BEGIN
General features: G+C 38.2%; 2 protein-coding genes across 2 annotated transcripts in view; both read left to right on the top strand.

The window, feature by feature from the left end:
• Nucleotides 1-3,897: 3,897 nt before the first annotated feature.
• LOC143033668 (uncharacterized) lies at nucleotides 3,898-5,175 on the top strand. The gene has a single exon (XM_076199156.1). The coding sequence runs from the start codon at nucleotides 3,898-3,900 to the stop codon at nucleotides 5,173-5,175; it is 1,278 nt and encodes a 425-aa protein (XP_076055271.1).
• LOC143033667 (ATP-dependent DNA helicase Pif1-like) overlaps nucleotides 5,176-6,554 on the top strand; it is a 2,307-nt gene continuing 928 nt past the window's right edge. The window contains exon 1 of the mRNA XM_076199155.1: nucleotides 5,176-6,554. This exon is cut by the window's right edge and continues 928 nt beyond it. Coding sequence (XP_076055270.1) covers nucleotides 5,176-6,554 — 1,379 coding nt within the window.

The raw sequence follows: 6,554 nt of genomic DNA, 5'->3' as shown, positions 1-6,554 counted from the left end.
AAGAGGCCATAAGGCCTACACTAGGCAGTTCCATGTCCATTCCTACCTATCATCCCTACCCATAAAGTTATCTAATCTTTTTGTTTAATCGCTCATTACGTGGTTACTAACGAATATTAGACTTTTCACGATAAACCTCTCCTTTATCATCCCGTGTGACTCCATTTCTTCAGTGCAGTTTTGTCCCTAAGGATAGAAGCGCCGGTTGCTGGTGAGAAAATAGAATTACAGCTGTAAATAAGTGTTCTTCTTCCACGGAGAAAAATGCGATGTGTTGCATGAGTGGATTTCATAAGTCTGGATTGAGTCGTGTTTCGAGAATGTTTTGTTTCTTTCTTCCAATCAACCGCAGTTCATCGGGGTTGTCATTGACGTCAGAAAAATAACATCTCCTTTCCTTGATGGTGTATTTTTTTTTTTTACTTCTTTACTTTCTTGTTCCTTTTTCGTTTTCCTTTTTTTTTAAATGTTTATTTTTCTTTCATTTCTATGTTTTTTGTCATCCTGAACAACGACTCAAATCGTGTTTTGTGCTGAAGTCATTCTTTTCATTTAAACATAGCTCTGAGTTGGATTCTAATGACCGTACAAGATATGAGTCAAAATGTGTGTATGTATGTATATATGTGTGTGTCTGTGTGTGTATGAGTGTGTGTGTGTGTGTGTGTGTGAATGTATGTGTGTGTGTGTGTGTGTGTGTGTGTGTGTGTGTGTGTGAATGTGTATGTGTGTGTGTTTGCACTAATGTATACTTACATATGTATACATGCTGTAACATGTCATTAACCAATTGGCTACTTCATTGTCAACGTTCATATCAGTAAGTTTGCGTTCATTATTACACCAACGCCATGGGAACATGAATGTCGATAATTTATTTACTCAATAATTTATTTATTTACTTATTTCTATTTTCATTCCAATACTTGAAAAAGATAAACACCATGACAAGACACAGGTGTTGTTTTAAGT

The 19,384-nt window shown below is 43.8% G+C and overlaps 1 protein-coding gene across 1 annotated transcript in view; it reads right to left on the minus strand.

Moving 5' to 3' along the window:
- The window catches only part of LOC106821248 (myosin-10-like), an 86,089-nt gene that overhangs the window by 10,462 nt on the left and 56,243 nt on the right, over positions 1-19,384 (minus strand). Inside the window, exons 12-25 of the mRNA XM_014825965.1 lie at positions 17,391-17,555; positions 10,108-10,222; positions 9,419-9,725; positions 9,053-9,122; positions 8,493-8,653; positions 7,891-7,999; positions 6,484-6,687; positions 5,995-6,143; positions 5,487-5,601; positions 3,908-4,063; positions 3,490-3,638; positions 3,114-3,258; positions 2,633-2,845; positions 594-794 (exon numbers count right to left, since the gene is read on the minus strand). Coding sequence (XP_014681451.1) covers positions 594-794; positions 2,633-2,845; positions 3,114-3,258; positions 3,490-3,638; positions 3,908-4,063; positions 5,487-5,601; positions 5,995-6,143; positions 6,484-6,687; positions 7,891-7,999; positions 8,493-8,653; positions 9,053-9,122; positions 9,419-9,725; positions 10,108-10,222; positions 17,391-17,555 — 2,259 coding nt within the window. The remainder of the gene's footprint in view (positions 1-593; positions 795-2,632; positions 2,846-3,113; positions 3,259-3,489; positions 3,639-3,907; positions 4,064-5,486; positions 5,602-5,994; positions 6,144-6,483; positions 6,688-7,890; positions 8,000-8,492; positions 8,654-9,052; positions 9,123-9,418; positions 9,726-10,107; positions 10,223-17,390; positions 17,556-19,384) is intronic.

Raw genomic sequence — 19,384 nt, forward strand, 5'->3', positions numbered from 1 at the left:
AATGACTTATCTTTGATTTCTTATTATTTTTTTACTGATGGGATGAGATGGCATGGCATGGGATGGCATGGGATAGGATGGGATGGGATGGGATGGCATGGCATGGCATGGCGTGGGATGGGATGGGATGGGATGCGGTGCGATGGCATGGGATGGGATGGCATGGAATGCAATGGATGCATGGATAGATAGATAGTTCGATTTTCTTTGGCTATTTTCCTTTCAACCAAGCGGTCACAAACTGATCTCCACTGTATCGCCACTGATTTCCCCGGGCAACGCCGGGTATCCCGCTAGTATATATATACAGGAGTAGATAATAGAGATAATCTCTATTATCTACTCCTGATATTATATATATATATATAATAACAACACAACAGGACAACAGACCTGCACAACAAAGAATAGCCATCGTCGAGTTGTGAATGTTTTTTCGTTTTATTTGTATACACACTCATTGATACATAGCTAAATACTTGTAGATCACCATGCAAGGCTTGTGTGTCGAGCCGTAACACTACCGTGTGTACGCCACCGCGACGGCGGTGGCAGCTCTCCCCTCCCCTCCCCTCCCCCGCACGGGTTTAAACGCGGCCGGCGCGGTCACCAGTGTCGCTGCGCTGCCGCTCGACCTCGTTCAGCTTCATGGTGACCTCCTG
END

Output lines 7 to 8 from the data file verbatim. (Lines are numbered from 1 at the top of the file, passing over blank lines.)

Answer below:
AAGAGGCCATAAGGCCTACACTAGGCAGTTCCATGTCCATTCCTACCTATCATCCCTACCCATAAAGTTATCTAATCTTTTTGTTTAATCGCTCATTACGTGGTTACTAACGAATATTAGACTTTTCACGATAAACCTCTCCTTTATCATCCCGTGTGACTCCATTTCTTCAGTGCAGTTTTGTCCCTAAGGATAGAAGCGCCGGTTGCTGGTGAGAAAATAGAATTACAGCTGTAAATAAGTGTTCTTCTTCCACGGAGAAAAATGCGATGTGTTGCATGAGTGGATTTCATAAGTCTGGATTGAGTCGTGTTTCGAGAATGTTTTGTTTCTTTCTTCCAATCAACCGCAGTTCATCGGGGTTGTCATTGACGTCAGAAAAATAACATCTCCTTTCCTTGATGGTGTATTTTTTTTTTTTACTTCTTTACTTTCTTGTTCCTTTTTCGTTTTCCTTTTTTTTTAAATGTTTATTTTTCTTTCATTTCTATGTTTTTTGTCATCCTGAACAACGACTCAAATCGTGTTTTGTGCTGAAGTCATTCTTTTCATTTAAACATAGCTCTGAGTTGGATTCTAATGACCGTACAAGATATGAGTCAAAATGTGTGTATGTATGTATATATGTGTGTGTCTGTGTGTGTATGAGTGTGTGTGTGTGTGTGTGTGTGAATGTATGTGTGTGTGTGTGTGTGTGTGTGTGTGTGTGTGTGTGTGAATGTGTATGTGTGTGTGTTTGCACTAATGTATACTTACATATGTATACATGCTGTAACATGTCATTAACCAATTGGCTACTTCATTGTCAACGTTCATATCAGTAAGTTTGCGTTCATTATTACACCAACGCCATGGGAACATGAATGTCGATAATTTATTTACTCAATAATTTATTTATTTACTTATTTCTATTTTCATTCCAATACTTGAAAAAGATAAACACCATGACAAGACACAGGTGTTGTTTTAAGT

The 19,384-nt window shown below is 43.8% G+C and overlaps 1 protein-coding gene across 1 annotated transcript in view; it reads right to left on the minus strand.